I first visited Hong Kong in 1969 when I interviewed young Chinese “freedom swimmers” who had traversed the treacherous Hong Kong Bay—infested by sharks and patrolled by Chinese Communist gun boats—to reach the British crown colony of Hong Kong.
“Why did you risk your life to come to Hong Kong?” I asked the young swimmers who had known nothing but the heavy yoke of Chinese communism from birth. I expected that some would mention the Cultural Revolution then convulsing the country or a high-paying job or their own apartment or other “capitalist” benefits. Every one said the same thing: “I wanted to be free.”
They wanted to live where they wanted, to work at what they wanted, to say what they wanted, to read what they wanted, to rise as fast and as far in life as their ability and ambition could take them. They wished to be free of the oppressive Chinese Communist government that sought to rule their lives from cradle to grave.
So it was with China’s freedom swimmers in 1969. So it is with Hong Kong’s pro-democracy demonstrators today. Both reflect the innate desire for freedom that burns within all of us.
This is the issue in Hong Kong: whether Hong Kong will have free and open elections in two years and continue to enjoy a special status as set forth in the one country-two systems agreement made by Beijing two decades ago. Or will the Chinese Communist government manipulate and control the elections and reject the governing agreement it signed?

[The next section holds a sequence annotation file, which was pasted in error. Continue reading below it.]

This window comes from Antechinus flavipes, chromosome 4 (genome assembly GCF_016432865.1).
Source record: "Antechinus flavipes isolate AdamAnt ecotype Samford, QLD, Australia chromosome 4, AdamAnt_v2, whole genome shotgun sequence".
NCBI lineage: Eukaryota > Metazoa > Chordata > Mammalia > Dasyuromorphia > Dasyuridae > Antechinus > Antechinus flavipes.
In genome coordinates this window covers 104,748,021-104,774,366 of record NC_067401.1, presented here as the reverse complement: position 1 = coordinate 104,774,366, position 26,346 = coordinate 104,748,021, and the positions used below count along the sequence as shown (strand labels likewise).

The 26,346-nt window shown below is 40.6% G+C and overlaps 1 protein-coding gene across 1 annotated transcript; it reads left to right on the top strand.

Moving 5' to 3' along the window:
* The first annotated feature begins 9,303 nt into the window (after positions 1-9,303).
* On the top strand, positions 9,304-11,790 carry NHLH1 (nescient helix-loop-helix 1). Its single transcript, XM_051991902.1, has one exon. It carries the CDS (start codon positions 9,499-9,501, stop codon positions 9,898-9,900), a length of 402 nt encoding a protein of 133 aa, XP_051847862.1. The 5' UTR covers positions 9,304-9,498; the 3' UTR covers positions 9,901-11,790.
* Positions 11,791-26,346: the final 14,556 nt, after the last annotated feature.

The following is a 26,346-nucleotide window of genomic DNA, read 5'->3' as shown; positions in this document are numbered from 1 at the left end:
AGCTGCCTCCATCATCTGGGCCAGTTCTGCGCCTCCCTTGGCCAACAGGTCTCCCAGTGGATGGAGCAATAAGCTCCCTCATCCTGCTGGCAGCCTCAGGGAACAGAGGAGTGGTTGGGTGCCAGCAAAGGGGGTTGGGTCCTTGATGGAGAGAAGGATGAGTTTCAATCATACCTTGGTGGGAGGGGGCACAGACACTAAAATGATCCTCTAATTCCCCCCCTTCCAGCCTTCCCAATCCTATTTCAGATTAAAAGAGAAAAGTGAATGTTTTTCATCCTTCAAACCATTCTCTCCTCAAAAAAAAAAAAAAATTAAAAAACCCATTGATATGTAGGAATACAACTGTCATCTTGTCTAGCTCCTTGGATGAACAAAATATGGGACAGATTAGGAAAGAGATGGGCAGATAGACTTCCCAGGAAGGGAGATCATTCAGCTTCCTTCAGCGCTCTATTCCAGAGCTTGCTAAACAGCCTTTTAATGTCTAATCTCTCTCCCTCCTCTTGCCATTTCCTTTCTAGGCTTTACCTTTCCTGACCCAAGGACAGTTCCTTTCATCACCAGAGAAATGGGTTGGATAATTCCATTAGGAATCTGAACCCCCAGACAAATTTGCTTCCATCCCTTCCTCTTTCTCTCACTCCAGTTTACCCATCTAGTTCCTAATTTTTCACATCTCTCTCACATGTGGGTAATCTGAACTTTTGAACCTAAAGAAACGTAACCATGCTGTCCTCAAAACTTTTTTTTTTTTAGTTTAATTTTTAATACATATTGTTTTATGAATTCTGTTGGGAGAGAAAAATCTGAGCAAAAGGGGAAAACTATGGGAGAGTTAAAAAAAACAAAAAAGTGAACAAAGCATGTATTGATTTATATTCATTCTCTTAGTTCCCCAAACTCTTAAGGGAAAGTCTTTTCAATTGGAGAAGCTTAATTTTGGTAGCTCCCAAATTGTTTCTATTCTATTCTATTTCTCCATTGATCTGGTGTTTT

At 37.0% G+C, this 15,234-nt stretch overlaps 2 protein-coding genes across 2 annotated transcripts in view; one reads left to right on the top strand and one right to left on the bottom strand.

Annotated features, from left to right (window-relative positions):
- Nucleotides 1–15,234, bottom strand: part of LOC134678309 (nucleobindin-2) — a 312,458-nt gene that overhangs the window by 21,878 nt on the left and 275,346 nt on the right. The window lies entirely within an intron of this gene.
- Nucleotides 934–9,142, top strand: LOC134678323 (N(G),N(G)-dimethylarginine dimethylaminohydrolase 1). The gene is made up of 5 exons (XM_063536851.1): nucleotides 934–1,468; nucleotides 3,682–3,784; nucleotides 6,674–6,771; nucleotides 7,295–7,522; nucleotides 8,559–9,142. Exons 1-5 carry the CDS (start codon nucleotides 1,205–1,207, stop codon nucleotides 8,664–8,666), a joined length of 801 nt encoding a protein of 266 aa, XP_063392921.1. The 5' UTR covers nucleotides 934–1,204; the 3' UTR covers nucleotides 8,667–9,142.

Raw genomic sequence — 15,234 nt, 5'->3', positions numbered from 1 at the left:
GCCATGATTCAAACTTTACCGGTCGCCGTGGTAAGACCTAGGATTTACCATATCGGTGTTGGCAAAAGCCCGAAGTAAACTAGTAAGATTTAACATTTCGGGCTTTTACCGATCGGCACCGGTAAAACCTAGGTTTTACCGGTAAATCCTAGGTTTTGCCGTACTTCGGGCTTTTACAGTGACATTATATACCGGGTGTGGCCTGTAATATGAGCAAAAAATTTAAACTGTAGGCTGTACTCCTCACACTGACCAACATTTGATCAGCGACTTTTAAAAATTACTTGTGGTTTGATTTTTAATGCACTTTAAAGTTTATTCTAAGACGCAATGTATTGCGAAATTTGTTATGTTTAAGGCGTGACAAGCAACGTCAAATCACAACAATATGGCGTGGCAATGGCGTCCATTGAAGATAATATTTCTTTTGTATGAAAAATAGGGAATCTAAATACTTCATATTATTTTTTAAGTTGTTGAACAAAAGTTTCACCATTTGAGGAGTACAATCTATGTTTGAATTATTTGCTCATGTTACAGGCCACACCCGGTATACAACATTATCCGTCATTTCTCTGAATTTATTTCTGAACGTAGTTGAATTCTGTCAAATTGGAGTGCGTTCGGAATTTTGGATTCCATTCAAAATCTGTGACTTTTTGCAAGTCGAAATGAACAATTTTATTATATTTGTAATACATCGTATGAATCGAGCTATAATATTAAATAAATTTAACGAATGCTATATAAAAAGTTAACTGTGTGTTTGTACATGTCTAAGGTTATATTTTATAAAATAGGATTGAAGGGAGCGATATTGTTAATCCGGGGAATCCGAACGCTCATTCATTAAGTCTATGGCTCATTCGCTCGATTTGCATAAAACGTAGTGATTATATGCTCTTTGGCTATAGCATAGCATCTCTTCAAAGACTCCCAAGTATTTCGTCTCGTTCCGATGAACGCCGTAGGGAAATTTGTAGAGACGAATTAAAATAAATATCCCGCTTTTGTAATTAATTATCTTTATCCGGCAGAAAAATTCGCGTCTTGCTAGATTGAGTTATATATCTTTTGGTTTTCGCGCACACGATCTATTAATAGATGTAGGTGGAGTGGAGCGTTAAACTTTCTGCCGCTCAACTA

Much is at stake in Hong Kong: Communist China’s image in the international community, Hong Kong’s political future, the hopes of a rising generation of Chinese that one day they might enjoy the same freedoms as their brothers in Hong Kong. In addition, Beijing hopes to establish Hong Kong as the financial center of Asia, a magnet for foreign commerce and investment attracted by Hong Kong’s entrepreneurial climate and a British-taught respect for the rule of law.
Which image will it be? Another blood-stained Tiananmen Square? Or the happy, triumphant faces of Hong Kong’s pro-democracy demonstrators? The answer rests with the Chinese Communist regime, already wrestling with disappointing economic growth and an ever-more-restive populace.
As for America, our role is clear—to stand by Joshua Wong and the other leaders of Hong Kong’s pro-democracy movement in their quest for what we have had for 227 years—a democracy in which freedom, opportunity, prosperity and civil society flourish.